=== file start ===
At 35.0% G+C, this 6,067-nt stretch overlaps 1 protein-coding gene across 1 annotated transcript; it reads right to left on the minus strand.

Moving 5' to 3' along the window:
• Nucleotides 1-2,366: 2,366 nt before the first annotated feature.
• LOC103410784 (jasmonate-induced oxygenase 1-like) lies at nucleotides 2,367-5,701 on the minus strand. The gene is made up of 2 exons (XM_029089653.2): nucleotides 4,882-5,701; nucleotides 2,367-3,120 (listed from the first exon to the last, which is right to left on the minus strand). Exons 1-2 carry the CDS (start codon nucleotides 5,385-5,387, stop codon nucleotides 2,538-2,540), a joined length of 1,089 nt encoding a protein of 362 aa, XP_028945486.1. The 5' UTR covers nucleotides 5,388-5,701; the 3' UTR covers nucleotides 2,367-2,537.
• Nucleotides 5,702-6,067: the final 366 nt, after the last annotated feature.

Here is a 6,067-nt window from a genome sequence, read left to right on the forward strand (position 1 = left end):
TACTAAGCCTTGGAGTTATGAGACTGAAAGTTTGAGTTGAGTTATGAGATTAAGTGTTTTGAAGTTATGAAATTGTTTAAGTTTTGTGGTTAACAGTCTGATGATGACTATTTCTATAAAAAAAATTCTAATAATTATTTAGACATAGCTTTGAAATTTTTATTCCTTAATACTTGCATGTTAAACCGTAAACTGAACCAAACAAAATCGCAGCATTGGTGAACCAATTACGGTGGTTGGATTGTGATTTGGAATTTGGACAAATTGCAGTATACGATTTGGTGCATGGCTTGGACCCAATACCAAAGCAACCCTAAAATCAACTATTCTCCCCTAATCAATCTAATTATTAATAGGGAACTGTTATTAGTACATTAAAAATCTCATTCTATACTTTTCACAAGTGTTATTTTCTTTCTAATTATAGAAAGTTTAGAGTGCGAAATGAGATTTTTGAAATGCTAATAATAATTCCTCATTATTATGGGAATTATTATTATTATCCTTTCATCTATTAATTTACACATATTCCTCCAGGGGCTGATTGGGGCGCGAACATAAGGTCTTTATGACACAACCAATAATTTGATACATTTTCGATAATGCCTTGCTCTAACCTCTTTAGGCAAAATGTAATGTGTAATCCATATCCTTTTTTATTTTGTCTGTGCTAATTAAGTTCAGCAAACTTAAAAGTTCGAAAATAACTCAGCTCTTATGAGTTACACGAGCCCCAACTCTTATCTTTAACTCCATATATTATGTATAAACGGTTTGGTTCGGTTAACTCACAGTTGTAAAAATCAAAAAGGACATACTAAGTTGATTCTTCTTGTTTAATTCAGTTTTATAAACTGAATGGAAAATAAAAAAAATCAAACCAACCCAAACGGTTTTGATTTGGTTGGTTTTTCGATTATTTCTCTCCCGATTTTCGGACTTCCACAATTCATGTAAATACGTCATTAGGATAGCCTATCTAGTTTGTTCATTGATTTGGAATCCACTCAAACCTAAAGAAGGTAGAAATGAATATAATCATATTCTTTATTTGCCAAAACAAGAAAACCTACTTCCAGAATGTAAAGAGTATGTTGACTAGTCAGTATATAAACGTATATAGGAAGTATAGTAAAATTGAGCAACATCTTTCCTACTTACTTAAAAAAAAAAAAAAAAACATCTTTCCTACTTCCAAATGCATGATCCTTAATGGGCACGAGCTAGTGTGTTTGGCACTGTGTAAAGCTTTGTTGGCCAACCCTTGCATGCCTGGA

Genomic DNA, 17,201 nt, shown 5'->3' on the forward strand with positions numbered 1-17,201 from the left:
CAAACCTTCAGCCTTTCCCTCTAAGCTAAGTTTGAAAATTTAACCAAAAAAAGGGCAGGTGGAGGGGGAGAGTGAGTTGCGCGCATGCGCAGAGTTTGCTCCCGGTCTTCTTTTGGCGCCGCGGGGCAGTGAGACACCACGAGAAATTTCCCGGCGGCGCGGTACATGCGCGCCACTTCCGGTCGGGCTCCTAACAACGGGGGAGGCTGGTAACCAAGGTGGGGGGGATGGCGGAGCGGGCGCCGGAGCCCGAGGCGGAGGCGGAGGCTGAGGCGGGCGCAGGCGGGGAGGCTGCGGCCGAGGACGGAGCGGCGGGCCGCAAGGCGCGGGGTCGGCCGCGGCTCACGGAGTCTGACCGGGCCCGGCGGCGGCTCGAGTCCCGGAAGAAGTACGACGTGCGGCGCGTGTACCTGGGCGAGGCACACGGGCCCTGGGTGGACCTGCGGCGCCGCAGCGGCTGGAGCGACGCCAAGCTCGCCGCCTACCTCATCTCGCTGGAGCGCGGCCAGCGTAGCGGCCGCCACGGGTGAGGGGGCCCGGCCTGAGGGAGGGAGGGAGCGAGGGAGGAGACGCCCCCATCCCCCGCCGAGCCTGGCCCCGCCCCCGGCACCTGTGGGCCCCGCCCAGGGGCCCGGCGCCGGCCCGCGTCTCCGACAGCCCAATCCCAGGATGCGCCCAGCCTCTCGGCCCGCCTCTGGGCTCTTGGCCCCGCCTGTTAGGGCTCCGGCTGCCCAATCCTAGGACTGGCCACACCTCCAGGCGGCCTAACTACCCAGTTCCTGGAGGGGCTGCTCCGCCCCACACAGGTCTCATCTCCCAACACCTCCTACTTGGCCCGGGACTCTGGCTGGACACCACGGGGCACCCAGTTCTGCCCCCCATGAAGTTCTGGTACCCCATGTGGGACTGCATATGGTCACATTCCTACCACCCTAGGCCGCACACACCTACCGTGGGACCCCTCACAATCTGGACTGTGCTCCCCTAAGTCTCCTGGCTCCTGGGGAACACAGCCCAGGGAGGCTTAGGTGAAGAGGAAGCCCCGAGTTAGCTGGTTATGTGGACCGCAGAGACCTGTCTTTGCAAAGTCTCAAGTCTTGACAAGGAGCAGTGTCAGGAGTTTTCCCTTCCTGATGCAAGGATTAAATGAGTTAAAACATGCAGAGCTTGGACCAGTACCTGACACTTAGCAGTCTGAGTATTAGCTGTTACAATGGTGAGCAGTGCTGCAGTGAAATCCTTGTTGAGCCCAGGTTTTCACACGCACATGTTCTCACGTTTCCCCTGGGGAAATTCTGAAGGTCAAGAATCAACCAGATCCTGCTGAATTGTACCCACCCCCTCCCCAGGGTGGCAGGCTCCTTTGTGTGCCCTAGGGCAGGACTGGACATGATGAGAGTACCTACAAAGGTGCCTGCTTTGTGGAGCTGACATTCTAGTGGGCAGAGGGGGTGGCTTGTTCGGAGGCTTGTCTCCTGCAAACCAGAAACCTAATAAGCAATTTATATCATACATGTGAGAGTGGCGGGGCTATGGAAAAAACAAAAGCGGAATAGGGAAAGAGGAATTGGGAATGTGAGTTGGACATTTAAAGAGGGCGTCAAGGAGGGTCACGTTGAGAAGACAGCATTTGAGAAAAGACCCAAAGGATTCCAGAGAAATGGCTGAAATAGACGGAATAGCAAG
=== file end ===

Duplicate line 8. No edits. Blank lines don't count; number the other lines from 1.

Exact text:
Genomic DNA, 17,201 nt, shown 5'->3' on the forward strand with positions numbered 1-17,201 from the left: